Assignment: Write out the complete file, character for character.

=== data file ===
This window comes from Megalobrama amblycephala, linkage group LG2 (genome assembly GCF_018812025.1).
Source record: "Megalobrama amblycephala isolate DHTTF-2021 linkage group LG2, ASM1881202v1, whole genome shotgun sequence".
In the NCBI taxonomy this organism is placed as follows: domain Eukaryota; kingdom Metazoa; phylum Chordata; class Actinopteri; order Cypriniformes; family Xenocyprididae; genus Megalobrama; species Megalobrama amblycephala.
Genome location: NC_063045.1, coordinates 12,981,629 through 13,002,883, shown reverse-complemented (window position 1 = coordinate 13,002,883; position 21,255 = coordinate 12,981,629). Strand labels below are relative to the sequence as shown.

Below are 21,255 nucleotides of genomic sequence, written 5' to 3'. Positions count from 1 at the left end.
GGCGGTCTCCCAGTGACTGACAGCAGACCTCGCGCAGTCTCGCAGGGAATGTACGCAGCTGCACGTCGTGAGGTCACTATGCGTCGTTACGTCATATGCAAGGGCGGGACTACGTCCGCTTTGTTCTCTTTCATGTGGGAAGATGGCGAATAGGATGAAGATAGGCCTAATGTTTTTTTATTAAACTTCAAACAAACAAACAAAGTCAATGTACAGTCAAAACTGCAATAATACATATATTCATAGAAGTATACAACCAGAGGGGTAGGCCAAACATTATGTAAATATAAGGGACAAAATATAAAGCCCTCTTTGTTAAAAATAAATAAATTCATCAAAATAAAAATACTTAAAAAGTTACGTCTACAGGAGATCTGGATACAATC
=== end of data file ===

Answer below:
This window comes from Megalobrama amblycephala, linkage group LG2 (genome assembly GCF_018812025.1).
Source record: "Megalobrama amblycephala isolate DHTTF-2021 linkage group LG2, ASM1881202v1, whole genome shotgun sequence".
In the NCBI taxonomy this organism is placed as follows: domain Eukaryota; kingdom Metazoa; phylum Chordata; class Actinopteri; order Cypriniformes; family Xenocyprididae; genus Megalobrama; species Megalobrama amblycephala.
Genome location: NC_063045.1, coordinates 12,981,629 through 13,002,883, shown reverse-complemented (window position 1 = coordinate 13,002,883; position 21,255 = coordinate 12,981,629). Strand labels below are relative to the sequence as shown.

Below are 21,255 nucleotides of genomic sequence, written 5' to 3'. Positions count from 1 at the left end.
GGCGGTCTCCCAGTGACTGACAGCAGACCTCGCGCAGTCTCGCAGGGAATGTACGCAGCTGCACGTCGTGAGGTCACTATGCGTCGTTACGTCATATGCAAGGGCGGGACTACGTCCGCTTTGTTCTCTTTCATGTGGGAAGATGGCGAATAGGATGAAGATAGGCCTAATGTTTTTTTATTAAACTTCAAACAAACAAACAAAGTCAATGTACAGTCAAAACTGCAATAATACATATATTCATAGAAGTATACAACCAGAGGGGTAGGCCAAACATTATGTAAATATAAGGGACAAAATATAAAGCCCTCTTTGTTAAAAATAAATAAATTCATCAAAATAAAAATACTTAAAAAGTTACGTCTACAGGAGATCTGGATACAATC